Assynt oaks and their fungi

April 19th 2017

Oaks are an in-between sort of tree in Assynt. They are much less widespread than downy birch or rowan, but commoner than bird cherry or wych elm. They are only present in numbers on south-facing slopes with reasonably deep, fertile soils, such as at Inverkirkaig, Baddidarach, Culkein Drumbeg and on the northern shores of Loch Assynt.   However, scattered trees are found along the north coast as far as Unapool (see map from Flora of Assynt, 2002) and they may have been commoner in the past.

They are also in-between with regard to their parentage. The British Isles have two native oaks, pedunculate Quercus robur and sessile Q. petraea, so-named from the relative length of the stalks of their acorns (confusingly, the relative length of their leaf stalks is the other way round). They may also be distinguished by the shape and relative hairiness of their leaves, which is just as well in Assynt, where they only fruit sporadically. Most of our oaks seem to be examples of the variable hybrid between the two species, Quercus x rosacea.

We were sitting having our lunch in a local wood containing some large oaks on 10th April, idly examining fallen leaves. Some of them had small transparent patches, where the substance of the leaf had been quite eaten away. These patches were bounded by fine black borders and bore tiny black dots, likely signs of the work of a leaf-decomposing microfungus. We gathered a few for more detailed examination. Under a low-power microscope, the tiny black dots were confirmed as the fruiting bodies (apothecia) of an ascomycete fungus, almost certainly one called Camarosporium oreades, which the late John Blunt recorded just twice in Assynt. On further inspection, the midrib of one leaf bore the black, elliptical apothecia of another ascomycete fungus, Lophodermium petiolicolum, which he found only once.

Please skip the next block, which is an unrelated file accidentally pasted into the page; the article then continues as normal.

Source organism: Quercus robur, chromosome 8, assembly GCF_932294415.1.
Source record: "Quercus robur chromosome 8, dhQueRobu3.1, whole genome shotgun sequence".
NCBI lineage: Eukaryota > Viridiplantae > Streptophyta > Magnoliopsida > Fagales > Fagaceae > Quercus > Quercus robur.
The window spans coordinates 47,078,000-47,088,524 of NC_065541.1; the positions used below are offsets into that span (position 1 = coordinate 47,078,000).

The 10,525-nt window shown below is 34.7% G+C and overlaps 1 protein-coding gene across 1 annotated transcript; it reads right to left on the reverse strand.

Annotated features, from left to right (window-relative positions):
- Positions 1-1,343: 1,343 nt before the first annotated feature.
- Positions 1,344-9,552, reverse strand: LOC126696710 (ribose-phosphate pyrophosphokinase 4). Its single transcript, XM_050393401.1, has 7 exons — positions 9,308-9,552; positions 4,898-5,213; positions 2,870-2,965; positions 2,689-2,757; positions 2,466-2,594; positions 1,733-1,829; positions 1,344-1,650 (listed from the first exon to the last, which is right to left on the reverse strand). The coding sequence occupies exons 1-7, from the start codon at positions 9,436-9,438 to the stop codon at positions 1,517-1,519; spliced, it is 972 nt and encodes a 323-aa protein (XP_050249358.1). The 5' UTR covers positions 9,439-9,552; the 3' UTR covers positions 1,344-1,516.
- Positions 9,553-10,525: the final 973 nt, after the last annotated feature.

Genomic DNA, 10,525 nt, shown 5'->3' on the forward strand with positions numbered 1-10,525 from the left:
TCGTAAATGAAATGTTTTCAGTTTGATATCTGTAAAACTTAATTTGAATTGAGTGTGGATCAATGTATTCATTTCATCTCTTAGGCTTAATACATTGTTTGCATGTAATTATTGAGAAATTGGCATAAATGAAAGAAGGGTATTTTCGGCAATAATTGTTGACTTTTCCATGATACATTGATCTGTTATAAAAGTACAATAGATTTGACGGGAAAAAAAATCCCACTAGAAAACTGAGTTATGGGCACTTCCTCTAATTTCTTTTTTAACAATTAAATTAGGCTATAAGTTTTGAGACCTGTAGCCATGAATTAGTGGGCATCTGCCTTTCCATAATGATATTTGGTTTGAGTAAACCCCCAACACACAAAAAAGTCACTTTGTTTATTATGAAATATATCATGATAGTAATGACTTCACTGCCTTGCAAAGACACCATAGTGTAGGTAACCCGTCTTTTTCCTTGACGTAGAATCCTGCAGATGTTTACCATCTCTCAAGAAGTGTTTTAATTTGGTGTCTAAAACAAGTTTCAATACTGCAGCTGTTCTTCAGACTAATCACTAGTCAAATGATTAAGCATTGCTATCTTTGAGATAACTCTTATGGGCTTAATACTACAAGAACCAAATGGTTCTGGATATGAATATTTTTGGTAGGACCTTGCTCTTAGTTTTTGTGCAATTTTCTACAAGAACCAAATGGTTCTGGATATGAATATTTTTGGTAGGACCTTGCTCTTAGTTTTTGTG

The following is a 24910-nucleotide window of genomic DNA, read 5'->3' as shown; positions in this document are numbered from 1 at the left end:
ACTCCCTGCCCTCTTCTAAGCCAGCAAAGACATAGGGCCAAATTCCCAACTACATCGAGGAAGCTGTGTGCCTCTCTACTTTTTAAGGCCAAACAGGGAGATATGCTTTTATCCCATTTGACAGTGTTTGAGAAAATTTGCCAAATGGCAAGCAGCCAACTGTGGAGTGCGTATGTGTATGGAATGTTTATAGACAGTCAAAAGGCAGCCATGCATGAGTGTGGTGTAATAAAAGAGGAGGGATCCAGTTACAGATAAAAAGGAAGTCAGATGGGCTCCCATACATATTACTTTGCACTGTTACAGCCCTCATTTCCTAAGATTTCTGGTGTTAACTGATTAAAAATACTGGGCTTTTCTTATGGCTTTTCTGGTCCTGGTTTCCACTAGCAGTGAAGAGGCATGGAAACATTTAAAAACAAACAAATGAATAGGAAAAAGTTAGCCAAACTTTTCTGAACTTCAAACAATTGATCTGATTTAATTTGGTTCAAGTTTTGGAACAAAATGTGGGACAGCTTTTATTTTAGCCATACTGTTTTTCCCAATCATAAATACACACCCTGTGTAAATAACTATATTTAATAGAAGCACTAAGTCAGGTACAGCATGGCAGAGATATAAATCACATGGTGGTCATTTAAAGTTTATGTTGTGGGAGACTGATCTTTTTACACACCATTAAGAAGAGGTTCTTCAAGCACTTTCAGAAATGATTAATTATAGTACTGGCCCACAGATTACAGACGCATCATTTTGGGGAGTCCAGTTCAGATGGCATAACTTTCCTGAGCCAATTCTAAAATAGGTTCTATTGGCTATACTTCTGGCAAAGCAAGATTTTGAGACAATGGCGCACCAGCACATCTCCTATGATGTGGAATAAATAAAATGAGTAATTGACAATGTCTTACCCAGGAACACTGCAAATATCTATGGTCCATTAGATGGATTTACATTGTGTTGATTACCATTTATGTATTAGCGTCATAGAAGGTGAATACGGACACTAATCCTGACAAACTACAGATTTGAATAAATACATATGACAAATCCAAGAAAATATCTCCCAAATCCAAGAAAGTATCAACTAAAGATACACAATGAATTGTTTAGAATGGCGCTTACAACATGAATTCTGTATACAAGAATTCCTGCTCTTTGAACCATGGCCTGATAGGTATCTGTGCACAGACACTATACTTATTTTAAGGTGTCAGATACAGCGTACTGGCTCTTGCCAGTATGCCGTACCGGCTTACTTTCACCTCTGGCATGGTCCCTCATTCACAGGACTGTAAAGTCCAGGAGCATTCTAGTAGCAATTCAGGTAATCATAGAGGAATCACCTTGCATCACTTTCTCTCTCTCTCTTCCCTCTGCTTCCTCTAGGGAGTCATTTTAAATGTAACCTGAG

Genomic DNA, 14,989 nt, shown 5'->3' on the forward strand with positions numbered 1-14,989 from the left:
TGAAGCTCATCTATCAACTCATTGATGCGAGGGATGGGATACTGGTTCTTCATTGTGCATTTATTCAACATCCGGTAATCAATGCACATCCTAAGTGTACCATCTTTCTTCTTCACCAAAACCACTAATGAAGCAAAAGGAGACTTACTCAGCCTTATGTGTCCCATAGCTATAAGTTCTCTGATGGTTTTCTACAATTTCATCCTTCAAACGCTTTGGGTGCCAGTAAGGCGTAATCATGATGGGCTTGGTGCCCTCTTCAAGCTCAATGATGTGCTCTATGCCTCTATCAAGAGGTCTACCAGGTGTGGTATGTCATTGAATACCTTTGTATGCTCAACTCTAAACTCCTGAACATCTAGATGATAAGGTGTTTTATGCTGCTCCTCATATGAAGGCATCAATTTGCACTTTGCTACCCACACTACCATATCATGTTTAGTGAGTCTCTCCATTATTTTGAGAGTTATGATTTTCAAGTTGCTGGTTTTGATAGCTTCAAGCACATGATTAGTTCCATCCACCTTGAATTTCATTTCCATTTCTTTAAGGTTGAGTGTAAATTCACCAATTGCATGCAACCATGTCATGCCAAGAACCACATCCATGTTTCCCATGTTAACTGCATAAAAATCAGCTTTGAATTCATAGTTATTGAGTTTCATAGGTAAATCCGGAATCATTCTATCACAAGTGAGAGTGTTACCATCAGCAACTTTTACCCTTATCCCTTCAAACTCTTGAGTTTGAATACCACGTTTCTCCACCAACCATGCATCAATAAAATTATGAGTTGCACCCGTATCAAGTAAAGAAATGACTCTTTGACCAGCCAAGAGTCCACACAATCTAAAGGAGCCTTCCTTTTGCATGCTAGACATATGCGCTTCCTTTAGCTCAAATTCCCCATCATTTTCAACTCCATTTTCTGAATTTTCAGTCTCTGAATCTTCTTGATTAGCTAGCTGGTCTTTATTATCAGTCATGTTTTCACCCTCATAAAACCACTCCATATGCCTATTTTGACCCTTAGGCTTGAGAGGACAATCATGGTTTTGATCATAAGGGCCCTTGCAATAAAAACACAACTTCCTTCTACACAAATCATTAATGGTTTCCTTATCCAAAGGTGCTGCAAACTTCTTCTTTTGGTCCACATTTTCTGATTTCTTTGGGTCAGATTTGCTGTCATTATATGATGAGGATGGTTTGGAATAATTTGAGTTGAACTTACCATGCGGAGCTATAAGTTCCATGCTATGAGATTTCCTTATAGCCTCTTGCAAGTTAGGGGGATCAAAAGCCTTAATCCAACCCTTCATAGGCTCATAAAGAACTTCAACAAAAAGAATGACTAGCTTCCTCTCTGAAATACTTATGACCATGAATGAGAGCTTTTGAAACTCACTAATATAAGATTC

Oaks are known to support the richest community of insects and other invertebrates associated with any tree in temperate latitudes. We had no idea that they were also such a favourite with fungi. An identification handbook entitled Microfungi on land plants (Ellis and Ellis, 1997) lists some 68 species found on oak leaves, six on acorns and acorn cups and a further 64 on their wood and bark, and that does not take into account the larger mycorrhizal and wood-rotting species.

Ian Evans and Gwen Richards

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